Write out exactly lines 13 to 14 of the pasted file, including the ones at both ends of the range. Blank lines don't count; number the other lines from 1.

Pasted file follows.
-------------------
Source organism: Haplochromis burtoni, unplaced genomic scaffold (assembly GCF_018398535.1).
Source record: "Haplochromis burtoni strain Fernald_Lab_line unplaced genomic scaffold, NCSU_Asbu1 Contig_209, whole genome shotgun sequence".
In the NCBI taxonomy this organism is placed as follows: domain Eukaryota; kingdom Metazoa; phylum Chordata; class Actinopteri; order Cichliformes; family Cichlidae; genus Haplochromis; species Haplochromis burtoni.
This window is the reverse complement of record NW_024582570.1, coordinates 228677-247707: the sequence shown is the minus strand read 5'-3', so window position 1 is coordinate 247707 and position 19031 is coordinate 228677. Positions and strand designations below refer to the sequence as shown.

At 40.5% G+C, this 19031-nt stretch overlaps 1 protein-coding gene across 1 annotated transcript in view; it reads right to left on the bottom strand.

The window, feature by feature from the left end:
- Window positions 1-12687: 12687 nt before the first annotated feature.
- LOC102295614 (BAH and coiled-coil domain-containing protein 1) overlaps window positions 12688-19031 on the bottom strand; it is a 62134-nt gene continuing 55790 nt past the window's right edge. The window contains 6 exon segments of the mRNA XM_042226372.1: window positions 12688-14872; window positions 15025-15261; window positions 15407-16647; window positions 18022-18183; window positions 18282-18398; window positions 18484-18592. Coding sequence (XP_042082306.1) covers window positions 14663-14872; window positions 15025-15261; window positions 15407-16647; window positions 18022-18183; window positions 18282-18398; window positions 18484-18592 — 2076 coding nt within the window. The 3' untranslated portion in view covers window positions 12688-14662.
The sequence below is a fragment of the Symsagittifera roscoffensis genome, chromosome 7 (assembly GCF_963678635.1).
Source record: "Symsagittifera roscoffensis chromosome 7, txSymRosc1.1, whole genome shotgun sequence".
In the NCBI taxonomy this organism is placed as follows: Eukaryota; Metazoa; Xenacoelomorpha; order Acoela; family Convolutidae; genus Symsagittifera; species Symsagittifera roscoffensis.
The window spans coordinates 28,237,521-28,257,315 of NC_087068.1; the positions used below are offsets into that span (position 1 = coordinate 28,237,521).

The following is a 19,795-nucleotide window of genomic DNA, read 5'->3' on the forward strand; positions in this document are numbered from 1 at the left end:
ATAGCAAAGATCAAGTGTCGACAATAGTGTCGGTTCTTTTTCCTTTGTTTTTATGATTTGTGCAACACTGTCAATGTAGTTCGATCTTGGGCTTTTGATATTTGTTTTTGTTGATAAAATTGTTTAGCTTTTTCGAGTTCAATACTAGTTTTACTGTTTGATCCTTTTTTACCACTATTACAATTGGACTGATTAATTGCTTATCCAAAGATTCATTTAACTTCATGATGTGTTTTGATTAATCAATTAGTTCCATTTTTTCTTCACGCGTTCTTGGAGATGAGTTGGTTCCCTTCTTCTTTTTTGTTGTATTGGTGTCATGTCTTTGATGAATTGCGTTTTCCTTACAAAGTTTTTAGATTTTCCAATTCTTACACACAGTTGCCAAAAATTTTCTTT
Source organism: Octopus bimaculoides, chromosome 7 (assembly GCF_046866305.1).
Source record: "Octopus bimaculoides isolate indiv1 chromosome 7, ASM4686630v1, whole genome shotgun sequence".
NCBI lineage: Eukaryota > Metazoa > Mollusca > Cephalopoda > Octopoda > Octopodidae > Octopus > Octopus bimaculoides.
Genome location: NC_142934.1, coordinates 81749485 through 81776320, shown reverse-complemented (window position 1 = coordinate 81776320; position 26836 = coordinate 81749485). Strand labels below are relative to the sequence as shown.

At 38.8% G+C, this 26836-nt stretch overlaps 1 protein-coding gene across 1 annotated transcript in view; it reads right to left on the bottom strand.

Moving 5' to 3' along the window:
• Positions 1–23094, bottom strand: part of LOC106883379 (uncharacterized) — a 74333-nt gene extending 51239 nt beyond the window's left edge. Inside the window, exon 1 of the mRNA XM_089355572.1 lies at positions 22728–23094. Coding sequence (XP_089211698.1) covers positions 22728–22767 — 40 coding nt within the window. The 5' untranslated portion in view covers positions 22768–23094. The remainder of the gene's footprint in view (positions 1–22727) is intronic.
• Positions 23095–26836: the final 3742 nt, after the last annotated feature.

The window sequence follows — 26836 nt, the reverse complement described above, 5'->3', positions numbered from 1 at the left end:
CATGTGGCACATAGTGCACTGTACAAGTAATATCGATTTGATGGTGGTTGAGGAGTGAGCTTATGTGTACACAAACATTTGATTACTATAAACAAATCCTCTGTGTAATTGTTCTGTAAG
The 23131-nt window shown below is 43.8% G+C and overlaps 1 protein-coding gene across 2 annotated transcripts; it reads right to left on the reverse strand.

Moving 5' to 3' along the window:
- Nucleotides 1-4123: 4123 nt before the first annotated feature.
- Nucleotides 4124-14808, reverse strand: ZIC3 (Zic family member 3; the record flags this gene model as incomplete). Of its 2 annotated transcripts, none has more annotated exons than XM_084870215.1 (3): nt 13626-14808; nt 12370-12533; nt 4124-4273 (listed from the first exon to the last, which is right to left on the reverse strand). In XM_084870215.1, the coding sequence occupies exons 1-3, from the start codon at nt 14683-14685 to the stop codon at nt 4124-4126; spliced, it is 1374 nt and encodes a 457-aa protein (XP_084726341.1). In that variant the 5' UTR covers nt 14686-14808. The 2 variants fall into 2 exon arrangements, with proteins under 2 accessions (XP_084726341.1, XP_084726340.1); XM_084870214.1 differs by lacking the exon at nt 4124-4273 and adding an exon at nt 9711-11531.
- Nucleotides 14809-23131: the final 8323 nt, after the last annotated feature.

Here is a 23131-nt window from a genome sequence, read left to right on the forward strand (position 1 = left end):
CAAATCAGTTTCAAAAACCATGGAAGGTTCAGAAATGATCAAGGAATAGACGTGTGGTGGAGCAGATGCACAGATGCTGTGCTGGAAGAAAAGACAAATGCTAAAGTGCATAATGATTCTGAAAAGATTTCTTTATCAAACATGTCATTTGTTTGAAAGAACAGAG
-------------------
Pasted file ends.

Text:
The following is a 19,795-nucleotide window of genomic DNA, read 5'->3' on the forward strand; positions in this document are numbered from 1 at the left end:
ATAGCAAAGATCAAGTGTCGACAATAGTGTCGGTTCTTTTTCCTTTGTTTTTATGATTTGTGCAACACTGTCAATGTAGTTCGATCTTGGGCTTTTGATATTTGTTTTTGTTGATAAAATTGTTTAGCTTTTTCGAGTTCAATACTAGTTTTACTGTTTGATCCTTTTTTACCACTATTACAATTGGACTGATTAATTGCTTATCCAAAGATTCATTTAACTTCATGATGTGTTTTGATTAATCAATTAGTTCCATTTTTTCTTCACGCGTTCTTGGAGATGAGTTGGTTCCCTTCTTCTTTTTTGTTGTATTGGTGTCATGTCTTTGATGAATTGCGTTTTCCTTACAAAGTTTTTAGATTTTCCAATTCTTACACACAGTTGCCAAAAATTTTCTTT